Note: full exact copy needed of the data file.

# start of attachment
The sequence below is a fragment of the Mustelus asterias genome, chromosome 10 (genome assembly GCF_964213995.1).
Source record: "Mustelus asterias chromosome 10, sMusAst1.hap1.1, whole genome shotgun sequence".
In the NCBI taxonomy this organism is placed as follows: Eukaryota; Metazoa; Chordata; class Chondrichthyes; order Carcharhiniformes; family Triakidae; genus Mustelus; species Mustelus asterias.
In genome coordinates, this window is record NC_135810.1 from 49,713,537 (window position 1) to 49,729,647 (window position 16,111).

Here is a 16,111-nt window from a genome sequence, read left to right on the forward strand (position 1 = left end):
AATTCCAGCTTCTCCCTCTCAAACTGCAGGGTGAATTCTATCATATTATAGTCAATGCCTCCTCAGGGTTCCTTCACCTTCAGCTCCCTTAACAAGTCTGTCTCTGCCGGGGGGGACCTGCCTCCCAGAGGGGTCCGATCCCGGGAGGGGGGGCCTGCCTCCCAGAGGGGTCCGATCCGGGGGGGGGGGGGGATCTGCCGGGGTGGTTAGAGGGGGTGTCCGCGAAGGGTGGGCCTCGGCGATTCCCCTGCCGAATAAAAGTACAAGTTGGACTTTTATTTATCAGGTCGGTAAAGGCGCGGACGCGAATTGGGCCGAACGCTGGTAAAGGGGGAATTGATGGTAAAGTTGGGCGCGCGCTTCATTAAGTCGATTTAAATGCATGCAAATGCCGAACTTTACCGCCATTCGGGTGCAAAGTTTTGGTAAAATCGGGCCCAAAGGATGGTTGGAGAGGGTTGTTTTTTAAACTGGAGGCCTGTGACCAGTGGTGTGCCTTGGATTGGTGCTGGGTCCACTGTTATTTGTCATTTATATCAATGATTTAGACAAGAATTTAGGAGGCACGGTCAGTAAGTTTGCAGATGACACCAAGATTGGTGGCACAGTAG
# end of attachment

The sequence below is a fragment of the Mustelus asterias genome, chromosome 10 (genome assembly GCF_964213995.1).
Source record: "Mustelus asterias chromosome 10, sMusAst1.hap1.1, whole genome shotgun sequence".
In the NCBI taxonomy this organism is placed as follows: Eukaryota; Metazoa; Chordata; class Chondrichthyes; order Carcharhiniformes; family Triakidae; genus Mustelus; species Mustelus asterias.
In genome coordinates, this window is record NC_135810.1 from 49,713,537 (window position 1) to 49,729,647 (window position 16,111).

Here is a 16,111-nt window from a genome sequence, read left to right on the forward strand (position 1 = left end):
AATTCCAGCTTCTCCCTCTCAAACTGCAGGGTGAATTCTATCATATTATAGTCAATGCCTCCTCAGGGTTCCTTCACCTTCAGCTCCCTTAACAAGTCTGTCTCTGCCGGGGGGGACCTGCCTCCCAGAGGGGTCCGATCCCGGGAGGGGGGGCCTGCCTCCCAGAGGGGTCCGATCCGGGGGGGGGGGGGGATCTGCCGGGGTGGTTAGAGGGGGTGTCCGCGAAGGGTGGGCCTCGGCGATTCCCCTGCCGAATAAAAGTACAAGTTGGACTTTTATTTATCAGGTCGGTAAAGGCGCGGACGCGAATTGGGCCGAACGCTGGTAAAGGGGGAATTGATGGTAAAGTTGGGCGCGCGCTTCATTAAGTCGATTTAAATGCATGCAAATGCCGAACTTTACCGCCATTCGGGTGCAAAGTTTTGGTAAAATCGGGCCCAAAGGATGGTTGGAGAGGGTTGTTTTTTAAACTGGAGGCCTGTGACCAGTGGTGTGCCTTGGATTGGTGCTGGGTCCACTGTTATTTGTCATTTATATCAATGATTTAGACAAGAATTTAGGAGGCACGGTCAGTAAGTTTGCAGATGACACCAAGATTGGTGGCACAGTAG